It’s party time! As we are now technically in the holiday season, it’s time to think about what many businesses are focusing on these days: Office holiday party.
It’s a great way to end the year with colleagues, and a great reward for the hard work everybody is doing throughout the year. If you, for some reasons, never arrange any office parties, ‘tis the season you should consider doing it – it’s good for your employees’ morale and job satisfaction.
While many are focusing on how to make it a memorable event (on a budget,) I would like to remind you about one issue which many often neglect.
Not trying to be a party pooper, but as you and your staffs are preparing for the party, you should also work on ways to make sure that your party is playing nice with the employment laws and any other public safety laws.
Indeed, holiday office parties are prone to breaching employment laws – and exposing your business to the risks of lawsuits. For sure, this is the least thing you want to happen to your business as the aftermath of your holiday party.
To help you eliminating the guesswork, I would like to remind you some legal troubles which can ruin the fun:
Parties are prone to harassments, which include sexual harassment. Whether you like it or not, as an employer, you are generally liable for any harassments which happen during office holiday parties.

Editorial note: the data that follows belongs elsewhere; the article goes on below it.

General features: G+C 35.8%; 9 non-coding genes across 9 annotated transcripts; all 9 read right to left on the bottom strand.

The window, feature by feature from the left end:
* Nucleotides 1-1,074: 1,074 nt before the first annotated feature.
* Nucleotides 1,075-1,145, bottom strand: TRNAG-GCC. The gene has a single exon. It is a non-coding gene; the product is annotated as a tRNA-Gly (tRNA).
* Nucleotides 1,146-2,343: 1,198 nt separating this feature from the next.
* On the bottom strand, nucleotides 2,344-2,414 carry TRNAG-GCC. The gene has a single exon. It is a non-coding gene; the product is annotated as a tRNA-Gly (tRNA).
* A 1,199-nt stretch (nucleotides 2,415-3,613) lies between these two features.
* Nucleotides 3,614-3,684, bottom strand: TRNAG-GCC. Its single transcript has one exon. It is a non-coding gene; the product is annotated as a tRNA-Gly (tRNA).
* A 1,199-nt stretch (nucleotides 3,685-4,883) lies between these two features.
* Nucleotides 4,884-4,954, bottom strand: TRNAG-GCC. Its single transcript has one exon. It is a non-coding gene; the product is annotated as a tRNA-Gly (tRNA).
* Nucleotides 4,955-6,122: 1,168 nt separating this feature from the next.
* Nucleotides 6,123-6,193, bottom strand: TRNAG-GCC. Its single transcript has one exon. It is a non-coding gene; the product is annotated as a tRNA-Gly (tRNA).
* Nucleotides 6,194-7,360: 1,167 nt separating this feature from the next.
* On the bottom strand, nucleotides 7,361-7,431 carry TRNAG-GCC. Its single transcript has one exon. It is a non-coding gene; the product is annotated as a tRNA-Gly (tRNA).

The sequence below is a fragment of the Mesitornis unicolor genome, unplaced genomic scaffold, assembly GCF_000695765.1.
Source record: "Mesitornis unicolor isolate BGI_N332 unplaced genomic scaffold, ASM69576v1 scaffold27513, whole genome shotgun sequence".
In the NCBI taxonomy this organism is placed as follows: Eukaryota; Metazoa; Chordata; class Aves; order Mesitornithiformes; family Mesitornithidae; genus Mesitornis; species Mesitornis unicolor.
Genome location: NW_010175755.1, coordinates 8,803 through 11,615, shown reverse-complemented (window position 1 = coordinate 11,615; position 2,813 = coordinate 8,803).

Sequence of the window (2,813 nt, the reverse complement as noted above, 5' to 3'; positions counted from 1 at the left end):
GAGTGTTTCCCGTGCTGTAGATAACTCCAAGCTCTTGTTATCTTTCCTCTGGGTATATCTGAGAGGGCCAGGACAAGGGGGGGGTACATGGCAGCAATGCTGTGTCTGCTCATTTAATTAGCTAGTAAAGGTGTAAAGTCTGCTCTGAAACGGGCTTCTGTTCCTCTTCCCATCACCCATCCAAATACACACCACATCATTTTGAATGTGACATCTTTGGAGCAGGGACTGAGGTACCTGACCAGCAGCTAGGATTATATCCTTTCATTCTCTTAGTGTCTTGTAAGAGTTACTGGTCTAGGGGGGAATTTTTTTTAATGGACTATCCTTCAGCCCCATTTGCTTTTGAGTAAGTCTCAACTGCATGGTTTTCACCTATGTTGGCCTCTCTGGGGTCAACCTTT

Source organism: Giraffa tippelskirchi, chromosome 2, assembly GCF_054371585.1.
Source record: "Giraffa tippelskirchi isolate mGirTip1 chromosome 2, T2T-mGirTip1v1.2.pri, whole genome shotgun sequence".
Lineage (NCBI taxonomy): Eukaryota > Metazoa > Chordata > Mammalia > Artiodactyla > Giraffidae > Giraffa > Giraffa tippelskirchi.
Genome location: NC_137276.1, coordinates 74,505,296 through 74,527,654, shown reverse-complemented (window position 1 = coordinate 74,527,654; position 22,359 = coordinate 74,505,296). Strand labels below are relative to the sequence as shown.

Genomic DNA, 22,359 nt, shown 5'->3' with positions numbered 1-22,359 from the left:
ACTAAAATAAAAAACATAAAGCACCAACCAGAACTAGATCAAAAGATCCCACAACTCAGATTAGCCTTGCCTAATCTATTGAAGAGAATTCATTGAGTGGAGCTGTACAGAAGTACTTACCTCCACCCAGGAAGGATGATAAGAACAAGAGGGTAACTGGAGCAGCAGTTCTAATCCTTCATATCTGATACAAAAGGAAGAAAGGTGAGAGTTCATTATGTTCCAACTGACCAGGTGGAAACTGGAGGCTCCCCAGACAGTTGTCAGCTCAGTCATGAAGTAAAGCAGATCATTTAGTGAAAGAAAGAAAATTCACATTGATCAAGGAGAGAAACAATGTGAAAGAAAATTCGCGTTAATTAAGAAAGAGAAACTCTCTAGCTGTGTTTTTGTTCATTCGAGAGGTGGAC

Drink-driving is dangerous, and it should be every person’s responsibility to drink responsibly. Unfortunately, traffic accidents and injuries do happen as the results. As an employer, you can be held liable for that. With regard to parties, in Canada, you – the employer – is not considered as ordinary social host; you are considered as commercial host, which means you are responsible in protecting attendees and the general public.
Public disturbance claims
Parties should be fun and loud, right? Well, yes, but unfortunately, rowdy parties are often considered as too disturbing for local residents. You could get into trouble when your party is reported to the local authority.
Not stopping there, when your employees are engaging in unpleasant behaviour – probably due to over-consumption of alcoholic beverages – your business can get slapped with public disturbance offense.
How to prevent legal issues during office holiday party
- Remind your staffs about company policies for the party
- Limit alcohol consumption: Use drink tokens, even ban alcoholic beverages altogether
- Arrange accommodation and transportation for your party attendees.
- Consider to host the party at a club or restaurant, and don’t hold it during office hours.
- Don’t require your employees to attend – make it voluntary.
- Get insured!
Before you launch any holiday office parties, be sure to check with local authority about the do’s and don’ts.
You should also consult with a trusted legal counsel or seek help from legal research solution provider, such as http://www.lexisnexis.co.nz, for advice on how to minimise the risk of holiday party-related claims and allegations.